Magaliesberg Association for Culture & Heritage: MACH

The Battle of Diamond Hill took place on the 11 and 12 June 1900 and MACH had planned to unveil a Blue Plaque at the battlefield on the 120th anniversary this year. Unfortunately, Covid-19 intervened. Sir Ian Hamilton, one of the generals who took part in the battle, described it as the turning point in the South African War, so in this Memoir we look at what happened and why it was so important.

Lord Roberts, Commander in Chief of the British forces, prepared to occupy Pretoria on 5 June 1900, General Louis Botha left to rally the remnants of the Boer army. Botha had been persuaded to continue the war by the Free State President Martinus Steyn and further encouragement now came with the news that Christiaan de Wet’s Free State commandos were wreaking havoc with the extended British line of communication between Pretoria and Cape Town. British columns had been defeated at Lindley and Heilbron and rail links were repeatedly being disrupted. The Transvaal commandos were despondent and exhausted after months of defeat and retreat and many had returned to their farms thinking that the war was over. But, encouraged by Botha’s revived determination and the news from the Free State, a core of about 5000  burghers were still willing to fight on. They assembled at Donkerhoek pass, which today carries the modern N4 highway through the Magaliesberg range about 30km east of Pretoria.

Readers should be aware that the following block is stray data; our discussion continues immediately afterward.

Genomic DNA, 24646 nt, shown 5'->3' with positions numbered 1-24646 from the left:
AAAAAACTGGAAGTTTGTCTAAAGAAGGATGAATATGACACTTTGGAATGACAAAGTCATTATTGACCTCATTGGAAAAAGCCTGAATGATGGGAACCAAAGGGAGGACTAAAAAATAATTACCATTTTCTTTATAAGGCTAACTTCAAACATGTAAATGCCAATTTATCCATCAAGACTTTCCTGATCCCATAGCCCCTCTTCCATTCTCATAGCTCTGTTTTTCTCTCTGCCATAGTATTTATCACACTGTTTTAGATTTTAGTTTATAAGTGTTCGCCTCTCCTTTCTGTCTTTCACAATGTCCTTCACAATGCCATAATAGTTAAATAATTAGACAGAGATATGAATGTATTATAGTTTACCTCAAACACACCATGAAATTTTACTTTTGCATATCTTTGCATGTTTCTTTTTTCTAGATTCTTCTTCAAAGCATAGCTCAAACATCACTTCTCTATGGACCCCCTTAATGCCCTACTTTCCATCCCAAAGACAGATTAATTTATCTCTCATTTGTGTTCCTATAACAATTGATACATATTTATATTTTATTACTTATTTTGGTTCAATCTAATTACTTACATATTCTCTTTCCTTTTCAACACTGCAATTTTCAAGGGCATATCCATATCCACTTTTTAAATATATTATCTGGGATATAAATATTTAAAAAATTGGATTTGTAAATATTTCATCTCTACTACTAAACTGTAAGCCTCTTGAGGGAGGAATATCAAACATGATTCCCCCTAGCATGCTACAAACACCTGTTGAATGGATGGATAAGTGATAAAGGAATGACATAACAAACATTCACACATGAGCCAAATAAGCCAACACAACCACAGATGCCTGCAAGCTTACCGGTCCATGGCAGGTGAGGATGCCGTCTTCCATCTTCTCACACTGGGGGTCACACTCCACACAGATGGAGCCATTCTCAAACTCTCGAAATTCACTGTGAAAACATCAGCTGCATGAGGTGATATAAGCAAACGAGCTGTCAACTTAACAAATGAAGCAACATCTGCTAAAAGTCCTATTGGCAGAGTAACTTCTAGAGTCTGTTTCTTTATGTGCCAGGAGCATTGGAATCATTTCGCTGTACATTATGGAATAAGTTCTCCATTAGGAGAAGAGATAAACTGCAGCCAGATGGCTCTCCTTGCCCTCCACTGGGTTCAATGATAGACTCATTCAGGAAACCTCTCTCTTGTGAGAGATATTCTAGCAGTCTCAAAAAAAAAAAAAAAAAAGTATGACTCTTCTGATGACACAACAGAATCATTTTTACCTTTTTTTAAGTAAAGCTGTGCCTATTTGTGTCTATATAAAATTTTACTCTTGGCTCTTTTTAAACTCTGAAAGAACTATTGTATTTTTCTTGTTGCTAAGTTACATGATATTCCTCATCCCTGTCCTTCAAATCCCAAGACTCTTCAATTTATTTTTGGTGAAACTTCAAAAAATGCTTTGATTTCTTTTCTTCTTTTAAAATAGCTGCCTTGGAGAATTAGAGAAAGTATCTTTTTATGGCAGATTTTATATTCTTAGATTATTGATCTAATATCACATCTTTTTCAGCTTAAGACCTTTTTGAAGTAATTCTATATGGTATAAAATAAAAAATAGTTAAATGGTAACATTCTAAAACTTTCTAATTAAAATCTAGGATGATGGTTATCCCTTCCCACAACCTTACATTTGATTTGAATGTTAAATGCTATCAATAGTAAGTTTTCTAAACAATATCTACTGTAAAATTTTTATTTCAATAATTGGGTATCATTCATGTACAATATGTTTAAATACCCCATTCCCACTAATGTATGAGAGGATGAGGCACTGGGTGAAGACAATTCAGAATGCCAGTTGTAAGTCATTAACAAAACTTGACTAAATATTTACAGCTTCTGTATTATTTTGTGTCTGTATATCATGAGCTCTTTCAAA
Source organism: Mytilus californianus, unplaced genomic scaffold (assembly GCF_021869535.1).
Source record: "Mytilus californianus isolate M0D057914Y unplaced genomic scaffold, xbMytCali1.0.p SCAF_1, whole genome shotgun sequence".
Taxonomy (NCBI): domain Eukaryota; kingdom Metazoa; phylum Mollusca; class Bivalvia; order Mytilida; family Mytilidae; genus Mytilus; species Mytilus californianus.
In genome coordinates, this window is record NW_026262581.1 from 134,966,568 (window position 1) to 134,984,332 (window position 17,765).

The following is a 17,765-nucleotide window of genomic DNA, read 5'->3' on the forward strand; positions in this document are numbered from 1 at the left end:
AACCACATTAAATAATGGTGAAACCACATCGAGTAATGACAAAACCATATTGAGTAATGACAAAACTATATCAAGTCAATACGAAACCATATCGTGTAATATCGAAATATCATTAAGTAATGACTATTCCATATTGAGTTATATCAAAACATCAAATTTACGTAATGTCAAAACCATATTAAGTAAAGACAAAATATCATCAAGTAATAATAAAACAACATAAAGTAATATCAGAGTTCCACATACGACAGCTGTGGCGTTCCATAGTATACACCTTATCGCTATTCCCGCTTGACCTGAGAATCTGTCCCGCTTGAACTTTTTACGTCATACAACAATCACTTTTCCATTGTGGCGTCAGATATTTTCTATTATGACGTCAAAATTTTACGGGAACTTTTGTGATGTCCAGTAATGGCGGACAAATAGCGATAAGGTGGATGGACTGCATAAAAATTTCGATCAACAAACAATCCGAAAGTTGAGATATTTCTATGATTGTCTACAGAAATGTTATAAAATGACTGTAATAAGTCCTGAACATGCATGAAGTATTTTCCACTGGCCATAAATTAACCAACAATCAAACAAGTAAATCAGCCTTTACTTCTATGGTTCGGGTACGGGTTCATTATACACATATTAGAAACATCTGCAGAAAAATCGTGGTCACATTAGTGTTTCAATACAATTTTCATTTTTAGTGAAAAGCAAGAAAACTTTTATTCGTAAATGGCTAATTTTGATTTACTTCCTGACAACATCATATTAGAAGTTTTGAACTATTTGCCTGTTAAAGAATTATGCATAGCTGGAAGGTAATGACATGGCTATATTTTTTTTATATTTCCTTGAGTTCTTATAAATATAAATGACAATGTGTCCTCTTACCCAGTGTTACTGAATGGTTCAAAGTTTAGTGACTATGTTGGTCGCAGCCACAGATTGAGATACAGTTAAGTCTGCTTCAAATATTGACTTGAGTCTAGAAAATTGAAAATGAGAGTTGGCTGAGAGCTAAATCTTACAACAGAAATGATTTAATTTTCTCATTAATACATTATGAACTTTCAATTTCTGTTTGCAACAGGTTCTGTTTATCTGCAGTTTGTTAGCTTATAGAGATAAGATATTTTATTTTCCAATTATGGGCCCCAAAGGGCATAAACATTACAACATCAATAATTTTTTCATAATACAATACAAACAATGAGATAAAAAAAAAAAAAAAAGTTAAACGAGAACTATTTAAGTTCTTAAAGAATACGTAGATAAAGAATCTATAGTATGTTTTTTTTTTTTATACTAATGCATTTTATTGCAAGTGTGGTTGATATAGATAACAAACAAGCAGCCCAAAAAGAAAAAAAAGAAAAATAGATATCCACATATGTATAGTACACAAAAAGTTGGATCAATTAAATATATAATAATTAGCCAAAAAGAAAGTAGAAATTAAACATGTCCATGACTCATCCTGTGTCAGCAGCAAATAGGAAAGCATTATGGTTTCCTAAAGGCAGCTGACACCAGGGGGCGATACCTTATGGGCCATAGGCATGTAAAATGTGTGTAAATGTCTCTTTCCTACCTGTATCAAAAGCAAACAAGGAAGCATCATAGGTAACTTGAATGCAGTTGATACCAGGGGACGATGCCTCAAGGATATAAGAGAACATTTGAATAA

Ref: The Battle of Diamond Hill (from V. Carruthers. “The Magaliesberg”)


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